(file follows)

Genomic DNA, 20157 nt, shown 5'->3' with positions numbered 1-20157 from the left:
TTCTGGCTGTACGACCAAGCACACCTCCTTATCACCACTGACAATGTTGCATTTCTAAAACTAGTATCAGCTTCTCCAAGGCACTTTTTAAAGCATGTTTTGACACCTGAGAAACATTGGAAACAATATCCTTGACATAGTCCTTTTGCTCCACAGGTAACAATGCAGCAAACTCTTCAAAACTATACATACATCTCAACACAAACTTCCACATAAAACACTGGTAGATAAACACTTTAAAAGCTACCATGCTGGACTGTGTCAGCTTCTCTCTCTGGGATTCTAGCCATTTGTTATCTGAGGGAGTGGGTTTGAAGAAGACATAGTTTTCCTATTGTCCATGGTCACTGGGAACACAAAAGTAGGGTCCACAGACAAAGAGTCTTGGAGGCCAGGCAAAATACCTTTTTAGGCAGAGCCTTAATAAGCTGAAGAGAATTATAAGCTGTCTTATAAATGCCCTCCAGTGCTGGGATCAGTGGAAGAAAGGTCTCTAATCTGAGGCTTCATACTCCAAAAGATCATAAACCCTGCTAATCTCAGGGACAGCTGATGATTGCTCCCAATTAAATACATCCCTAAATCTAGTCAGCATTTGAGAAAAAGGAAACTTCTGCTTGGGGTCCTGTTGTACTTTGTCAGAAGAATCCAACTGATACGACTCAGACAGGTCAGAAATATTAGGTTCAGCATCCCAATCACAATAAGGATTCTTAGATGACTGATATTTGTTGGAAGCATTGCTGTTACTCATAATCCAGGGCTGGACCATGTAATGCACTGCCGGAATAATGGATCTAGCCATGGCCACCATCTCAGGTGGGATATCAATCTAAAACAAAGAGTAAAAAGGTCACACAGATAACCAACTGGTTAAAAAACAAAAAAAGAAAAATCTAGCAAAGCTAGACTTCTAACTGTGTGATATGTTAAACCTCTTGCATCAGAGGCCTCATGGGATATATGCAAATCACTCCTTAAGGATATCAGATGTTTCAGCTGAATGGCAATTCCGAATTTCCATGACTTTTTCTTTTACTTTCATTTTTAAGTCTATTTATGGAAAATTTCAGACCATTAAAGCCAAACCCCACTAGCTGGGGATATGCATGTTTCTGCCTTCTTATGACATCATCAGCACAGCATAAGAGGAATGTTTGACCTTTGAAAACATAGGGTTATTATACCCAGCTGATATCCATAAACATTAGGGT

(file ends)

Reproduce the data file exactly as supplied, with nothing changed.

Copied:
Genomic DNA, 20157 nt, shown 5'->3' with positions numbered 1-20157 from the left:
TTCTGGCTGTACGACCAAGCACACCTCCTTATCACCACTGACAATGTTGCATTTCTAAAACTAGTATCAGCTTCTCCAAGGCACTTTTTAAAGCATGTTTTGACACCTGAGAAACATTGGAAACAATATCCTTGACATAGTCCTTTTGCTCCACAGGTAACAATGCAGCAAACTCTTCAAAACTATACATACATCTCAACACAAACTTCCACATAAAACACTGGTAGATAAACACTTTAAAAGCTACCATGCTGGACTGTGTCAGCTTCTCTCTCTGGGATTCTAGCCATTTGTTATCTGAGGGAGTGGGTTTGAAGAAGACATAGTTTTCCTATTGTCCATGGTCACTGGGAACACAAAAGTAGGGTCCACAGACAAAGAGTCTTGGAGGCCAGGCAAAATACCTTTTTAGGCAGAGCCTTAATAAGCTGAAGAGAATTATAAGCTGTCTTATAAATGCCCTCCAGTGCTGGGATCAGTGGAAGAAAGGTCTCTAATCTGAGGCTTCATACTCCAAAAGATCATAAACCCTGCTAATCTCAGGGACAGCTGATGATTGCTCCCAATTAAATACATCCCTAAATCTAGTCAGCATTTGAGAAAAAGGAAACTTCTGCTTGGGGTCCTGTTGTACTTTGTCAGAAGAATCCAACTGATACGACTCAGACAGGTCAGAAATATTAGGTTCAGCATCCCAATCACAATAAGGATTCTTAGATGACTGATATTTGTTGGAAGCATTGCTGTTACTCATAATCCAGGGCTGGACCATGTAATGCACTGCCGGAATAATGGATCTAGCCATGGCCACCATCTCAGGTGGGATATCAATCTAAAACAAAGAGTAAAAAGGTCACACAGATAACCAACTGGTTAAAAAACAAAAAAAGAAAAATCTAGCAAAGCTAGACTTCTAACTGTGTGATATGTTAAACCTCTTGCATCAGAGGCCTCATGGGATATATGCAAATCACTCCTTAAGGATATCAGATGTTTCAGCTGAATGGCAATTCCGAATTTCCATGACTTTTTCTTTTACTTTCATTTTTAAGTCTATTTATGGAAAATTTCAGACCATTAAAGCCAAACCCCACTAGCTGGGGATATGCATGTTTCTGCCTTCTTATGACATCATCAGCACAGCATAAGAGGAATGTTTGACCTTTGAAAACATAGGGTTATTATACCCAGCTGATATCCATAAACATTAGGGT